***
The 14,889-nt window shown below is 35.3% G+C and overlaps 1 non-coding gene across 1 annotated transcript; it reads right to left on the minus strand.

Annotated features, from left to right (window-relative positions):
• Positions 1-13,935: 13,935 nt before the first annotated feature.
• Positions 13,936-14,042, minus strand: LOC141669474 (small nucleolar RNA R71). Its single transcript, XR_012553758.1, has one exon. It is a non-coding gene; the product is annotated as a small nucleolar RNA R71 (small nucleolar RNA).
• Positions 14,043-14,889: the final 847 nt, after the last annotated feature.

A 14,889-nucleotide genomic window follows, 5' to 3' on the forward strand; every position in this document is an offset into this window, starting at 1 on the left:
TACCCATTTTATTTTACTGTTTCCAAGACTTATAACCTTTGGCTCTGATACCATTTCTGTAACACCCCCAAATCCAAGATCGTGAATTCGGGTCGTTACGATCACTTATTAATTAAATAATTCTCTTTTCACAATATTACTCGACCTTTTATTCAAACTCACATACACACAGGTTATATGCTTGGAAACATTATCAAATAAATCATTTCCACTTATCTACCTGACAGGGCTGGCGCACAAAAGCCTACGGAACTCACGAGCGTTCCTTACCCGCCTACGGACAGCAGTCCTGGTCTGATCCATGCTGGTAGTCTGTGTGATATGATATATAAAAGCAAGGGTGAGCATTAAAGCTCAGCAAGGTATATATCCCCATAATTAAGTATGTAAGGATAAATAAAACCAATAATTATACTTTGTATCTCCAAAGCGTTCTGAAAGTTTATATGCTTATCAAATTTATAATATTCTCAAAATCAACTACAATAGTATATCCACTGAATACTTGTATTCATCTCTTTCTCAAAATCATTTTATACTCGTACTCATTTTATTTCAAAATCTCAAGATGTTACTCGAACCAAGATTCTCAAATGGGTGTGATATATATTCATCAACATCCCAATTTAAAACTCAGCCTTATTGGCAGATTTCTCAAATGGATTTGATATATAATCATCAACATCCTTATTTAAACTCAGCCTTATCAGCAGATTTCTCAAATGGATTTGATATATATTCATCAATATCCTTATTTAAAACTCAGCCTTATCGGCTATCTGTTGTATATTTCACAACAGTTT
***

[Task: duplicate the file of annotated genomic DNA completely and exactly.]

The 14,889-nt window shown below is 35.3% G+C and overlaps 1 non-coding gene across 1 annotated transcript; it reads right to left on the minus strand.

Annotated features, from left to right (window-relative positions):
• Positions 1-13,935: 13,935 nt before the first annotated feature.
• Positions 13,936-14,042, minus strand: LOC141669474 (small nucleolar RNA R71). Its single transcript, XR_012553758.1, has one exon. It is a non-coding gene; the product is annotated as a small nucleolar RNA R71 (small nucleolar RNA).
• Positions 14,043-14,889: the final 847 nt, after the last annotated feature.

A 14,889-nucleotide genomic window follows, 5' to 3' on the forward strand; every position in this document is an offset into this window, starting at 1 on the left:
TACCCATTTTATTTTACTGTTTCCAAGACTTATAACCTTTGGCTCTGATACCATTTCTGTAACACCCCCAAATCCAAGATCGTGAATTCGGGTCGTTACGATCACTTATTAATTAAATAATTCTCTTTTCACAATATTACTCGACCTTTTATTCAAACTCACATACACACAGGTTATATGCTTGGAAACATTATCAAATAAATCATTTCCACTTATCTACCTGACAGGGCTGGCGCACAAAAGCCTACGGAACTCACGAGCGTTCCTTACCCGCCTACGGACAGCAGTCCTGGTCTGATCCATGCTGGTAGTCTGTGTGATATGATATATAAAAGCAAGGGTGAGCATTAAAGCTCAGCAAGGTATATATCCCCATAATTAAGTATGTAAGGATAAATAAAACCAATAATTATACTTTGTATCTCCAAAGCGTTCTGAAAGTTTATATGCTTATCAAATTTATAATATTCTCAAAATCAACTACAATAGTATATCCACTGAATACTTGTATTCATCTCTTTCTCAAAATCATTTTATACTCGTACTCATTTTATTTCAAAATCTCAAGATGTTACTCGAACCAAGATTCTCAAATGGGTGTGATATATATTCATCAACATCCCAATTTAAAACTCAGCCTTATTGGCAGATTTCTCAAATGGATTTGATATATAATCATCAACATCCTTATTTAAACTCAGCCTTATCAGCAGATTTCTCAAATGGATTTGATATATATTCATCAATATCCTTATTTAAAACTCAGCCTTATCGGCTATCTGTTGTATATTTCACAACAGTTT